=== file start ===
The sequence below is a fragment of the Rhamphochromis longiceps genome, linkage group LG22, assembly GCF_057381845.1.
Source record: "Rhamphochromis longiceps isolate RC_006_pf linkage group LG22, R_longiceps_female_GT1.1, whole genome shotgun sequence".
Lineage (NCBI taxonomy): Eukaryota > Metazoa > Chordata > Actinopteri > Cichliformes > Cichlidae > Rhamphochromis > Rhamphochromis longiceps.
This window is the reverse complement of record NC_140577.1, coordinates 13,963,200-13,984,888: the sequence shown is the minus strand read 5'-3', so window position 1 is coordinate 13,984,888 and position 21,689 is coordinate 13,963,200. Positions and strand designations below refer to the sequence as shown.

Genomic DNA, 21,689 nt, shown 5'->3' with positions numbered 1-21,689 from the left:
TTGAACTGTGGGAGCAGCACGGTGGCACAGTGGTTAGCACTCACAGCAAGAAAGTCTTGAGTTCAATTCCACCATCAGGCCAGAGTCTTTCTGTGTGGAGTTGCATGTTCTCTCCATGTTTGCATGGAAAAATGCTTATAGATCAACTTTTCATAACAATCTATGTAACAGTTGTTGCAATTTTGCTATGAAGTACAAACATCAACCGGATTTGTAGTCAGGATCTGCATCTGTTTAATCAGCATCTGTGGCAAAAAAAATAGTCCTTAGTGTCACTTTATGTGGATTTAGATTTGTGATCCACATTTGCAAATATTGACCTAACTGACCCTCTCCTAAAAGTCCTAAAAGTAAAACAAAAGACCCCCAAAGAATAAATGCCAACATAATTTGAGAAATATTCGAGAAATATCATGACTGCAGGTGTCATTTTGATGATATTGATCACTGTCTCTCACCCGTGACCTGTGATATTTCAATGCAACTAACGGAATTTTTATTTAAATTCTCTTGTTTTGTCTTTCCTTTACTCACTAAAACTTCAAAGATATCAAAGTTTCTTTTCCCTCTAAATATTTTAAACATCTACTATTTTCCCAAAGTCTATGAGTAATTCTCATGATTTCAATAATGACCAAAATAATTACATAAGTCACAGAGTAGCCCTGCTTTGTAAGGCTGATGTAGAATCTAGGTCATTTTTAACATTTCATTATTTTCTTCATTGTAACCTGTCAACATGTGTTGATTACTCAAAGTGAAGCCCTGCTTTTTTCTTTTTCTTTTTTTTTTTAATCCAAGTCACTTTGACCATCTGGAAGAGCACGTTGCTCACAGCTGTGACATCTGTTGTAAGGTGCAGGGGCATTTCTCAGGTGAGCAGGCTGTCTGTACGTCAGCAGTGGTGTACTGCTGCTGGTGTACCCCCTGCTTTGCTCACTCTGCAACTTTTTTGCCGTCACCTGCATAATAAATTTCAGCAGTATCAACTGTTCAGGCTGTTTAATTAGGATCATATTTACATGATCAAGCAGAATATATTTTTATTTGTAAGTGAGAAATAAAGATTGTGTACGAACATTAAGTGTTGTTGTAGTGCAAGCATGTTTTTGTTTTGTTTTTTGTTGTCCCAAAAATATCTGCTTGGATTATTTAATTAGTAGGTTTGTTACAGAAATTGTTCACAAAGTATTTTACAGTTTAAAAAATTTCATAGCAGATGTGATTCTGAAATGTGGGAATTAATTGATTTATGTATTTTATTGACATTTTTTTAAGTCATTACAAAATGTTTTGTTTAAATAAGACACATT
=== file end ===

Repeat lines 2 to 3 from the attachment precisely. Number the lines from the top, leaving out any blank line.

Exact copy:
Source record: "Rhamphochromis longiceps isolate RC_006_pf linkage group LG22, R_longiceps_female_GT1.1, whole genome shotgun sequence".
Lineage (NCBI taxonomy): Eukaryota > Metazoa > Chordata > Actinopteri > Cichliformes > Cichlidae > Rhamphochromis > Rhamphochromis longiceps.